This paper investigates the impact of sectoral government expenditure on economic growth using Sri Lanka as a case study. For this purpose, we use Sri Lankan data at the national and sectoral levels for the period 1985-2016. In the empirical analysis, six different models were estimated at the aggregate and sectoral levels taking two cases of the dependent variable, namely the real GDP and per capita real GDP growth rate. Results indicate that government expenditure plays a positive and significant role in improving the level of GDP in Sri Lanka. However, economic growth was lower during the war years compared to non-war years in Sri Lanka. The results also indicate that capital expenditure plays a positive and significant role in enhancing economic growth. At the sectoral level, expenditure on health, education, and transport and communication appear to have a positive impact on the economy, while expenditure on agriculture and irrigation demonstrate a negative impact. Expenditure on defence, on the other hand, indicated mixed results, depending on the model specification. These findings provide some important insights for the policy makers in the country to consider when allocating sectoral level government expenditure budgets.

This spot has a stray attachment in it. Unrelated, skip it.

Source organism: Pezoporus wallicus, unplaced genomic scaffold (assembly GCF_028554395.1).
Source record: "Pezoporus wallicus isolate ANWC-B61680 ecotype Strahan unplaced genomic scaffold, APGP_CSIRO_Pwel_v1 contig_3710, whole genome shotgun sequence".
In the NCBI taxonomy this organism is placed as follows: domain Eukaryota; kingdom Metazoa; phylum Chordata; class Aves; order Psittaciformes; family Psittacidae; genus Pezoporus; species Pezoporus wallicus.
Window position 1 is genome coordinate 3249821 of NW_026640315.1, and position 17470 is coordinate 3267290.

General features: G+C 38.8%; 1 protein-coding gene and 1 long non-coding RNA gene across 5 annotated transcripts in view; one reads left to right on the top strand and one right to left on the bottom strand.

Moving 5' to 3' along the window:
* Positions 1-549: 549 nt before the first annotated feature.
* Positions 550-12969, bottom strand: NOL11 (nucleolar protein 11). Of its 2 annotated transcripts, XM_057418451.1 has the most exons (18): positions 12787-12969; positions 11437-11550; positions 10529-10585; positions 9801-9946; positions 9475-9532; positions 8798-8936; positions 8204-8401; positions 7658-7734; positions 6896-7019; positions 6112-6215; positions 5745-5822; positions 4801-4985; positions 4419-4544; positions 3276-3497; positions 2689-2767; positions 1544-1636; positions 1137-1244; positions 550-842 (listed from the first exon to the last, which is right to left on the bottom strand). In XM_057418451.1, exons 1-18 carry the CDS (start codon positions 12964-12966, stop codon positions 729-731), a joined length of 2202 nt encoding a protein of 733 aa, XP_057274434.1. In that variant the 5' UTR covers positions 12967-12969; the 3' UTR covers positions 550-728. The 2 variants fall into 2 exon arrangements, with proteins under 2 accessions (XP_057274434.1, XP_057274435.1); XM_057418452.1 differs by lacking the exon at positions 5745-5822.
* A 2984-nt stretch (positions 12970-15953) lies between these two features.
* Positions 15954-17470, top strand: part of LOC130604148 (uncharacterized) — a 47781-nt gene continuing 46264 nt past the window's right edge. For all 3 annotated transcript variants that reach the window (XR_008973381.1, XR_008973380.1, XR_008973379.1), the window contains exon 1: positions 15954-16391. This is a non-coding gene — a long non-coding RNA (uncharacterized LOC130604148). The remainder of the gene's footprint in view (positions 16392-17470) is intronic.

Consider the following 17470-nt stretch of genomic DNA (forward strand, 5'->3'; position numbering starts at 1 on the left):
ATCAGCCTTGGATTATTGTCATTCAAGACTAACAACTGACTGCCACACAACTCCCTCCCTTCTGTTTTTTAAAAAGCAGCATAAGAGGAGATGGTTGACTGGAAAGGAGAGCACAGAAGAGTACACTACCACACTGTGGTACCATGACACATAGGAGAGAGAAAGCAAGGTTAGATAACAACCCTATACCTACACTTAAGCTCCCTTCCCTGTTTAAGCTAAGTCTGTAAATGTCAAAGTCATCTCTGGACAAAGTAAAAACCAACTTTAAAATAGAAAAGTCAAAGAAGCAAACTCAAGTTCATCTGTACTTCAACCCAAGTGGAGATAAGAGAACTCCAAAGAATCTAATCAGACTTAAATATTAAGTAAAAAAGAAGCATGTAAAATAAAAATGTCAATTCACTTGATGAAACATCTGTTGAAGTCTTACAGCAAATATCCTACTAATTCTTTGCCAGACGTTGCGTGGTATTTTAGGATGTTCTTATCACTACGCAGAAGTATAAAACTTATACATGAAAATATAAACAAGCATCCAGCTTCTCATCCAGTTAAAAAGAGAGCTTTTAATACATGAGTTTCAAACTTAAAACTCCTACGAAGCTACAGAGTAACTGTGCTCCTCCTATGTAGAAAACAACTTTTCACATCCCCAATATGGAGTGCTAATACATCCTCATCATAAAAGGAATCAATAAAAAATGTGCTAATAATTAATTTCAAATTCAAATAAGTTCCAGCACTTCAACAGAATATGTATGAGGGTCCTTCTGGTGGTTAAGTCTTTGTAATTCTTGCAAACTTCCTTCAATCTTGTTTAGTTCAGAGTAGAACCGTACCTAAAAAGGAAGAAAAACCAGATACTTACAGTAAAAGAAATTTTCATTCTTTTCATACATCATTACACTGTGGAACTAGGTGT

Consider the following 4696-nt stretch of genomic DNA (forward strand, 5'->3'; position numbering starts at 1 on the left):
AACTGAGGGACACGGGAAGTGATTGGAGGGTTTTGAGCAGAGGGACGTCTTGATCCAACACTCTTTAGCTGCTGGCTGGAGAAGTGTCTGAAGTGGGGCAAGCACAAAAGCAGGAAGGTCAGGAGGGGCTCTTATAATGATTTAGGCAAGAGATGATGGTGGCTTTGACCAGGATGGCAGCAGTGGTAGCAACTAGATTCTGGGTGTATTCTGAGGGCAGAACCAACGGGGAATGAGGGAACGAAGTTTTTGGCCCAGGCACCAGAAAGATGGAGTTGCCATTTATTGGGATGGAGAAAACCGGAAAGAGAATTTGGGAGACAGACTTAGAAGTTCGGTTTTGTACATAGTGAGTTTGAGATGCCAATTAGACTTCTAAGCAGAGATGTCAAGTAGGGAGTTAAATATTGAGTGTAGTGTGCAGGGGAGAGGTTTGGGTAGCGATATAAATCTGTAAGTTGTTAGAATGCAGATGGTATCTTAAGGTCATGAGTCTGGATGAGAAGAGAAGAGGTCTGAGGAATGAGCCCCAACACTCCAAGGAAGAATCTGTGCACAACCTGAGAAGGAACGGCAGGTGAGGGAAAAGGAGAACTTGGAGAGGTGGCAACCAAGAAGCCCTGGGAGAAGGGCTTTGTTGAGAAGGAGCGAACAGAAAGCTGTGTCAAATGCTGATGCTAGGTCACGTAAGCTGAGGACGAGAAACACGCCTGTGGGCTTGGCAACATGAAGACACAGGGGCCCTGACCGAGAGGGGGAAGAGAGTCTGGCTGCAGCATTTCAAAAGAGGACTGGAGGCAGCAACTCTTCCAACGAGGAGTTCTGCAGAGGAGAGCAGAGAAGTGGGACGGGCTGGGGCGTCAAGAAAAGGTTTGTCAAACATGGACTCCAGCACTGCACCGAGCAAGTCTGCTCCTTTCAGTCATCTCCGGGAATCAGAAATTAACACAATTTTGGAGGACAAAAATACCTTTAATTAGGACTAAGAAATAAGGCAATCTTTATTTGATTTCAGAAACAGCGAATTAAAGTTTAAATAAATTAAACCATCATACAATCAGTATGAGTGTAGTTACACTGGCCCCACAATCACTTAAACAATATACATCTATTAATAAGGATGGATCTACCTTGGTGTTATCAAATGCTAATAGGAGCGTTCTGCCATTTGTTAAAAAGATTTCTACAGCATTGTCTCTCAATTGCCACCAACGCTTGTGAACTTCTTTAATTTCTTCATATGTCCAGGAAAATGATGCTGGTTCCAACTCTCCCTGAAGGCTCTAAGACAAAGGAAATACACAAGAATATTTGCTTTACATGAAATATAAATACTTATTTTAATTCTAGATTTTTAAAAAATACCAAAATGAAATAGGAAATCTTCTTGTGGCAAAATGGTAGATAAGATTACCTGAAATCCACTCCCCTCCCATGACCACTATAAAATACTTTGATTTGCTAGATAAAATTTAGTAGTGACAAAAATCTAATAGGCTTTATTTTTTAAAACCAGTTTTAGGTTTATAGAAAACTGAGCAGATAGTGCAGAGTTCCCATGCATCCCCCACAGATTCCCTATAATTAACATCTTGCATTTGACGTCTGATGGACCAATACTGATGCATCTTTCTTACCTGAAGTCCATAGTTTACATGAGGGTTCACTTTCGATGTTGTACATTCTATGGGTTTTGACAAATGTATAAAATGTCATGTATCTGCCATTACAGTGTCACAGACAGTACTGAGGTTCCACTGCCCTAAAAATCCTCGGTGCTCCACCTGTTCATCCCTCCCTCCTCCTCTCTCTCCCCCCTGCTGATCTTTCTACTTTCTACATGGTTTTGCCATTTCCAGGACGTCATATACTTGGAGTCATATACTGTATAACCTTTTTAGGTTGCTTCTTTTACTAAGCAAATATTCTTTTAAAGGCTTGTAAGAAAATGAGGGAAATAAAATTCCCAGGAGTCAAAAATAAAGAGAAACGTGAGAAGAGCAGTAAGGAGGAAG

|Number of pages||11|
|Publication status||Published - 2019|
|Name||The Economics and Business Statistics Discussion Paper Series|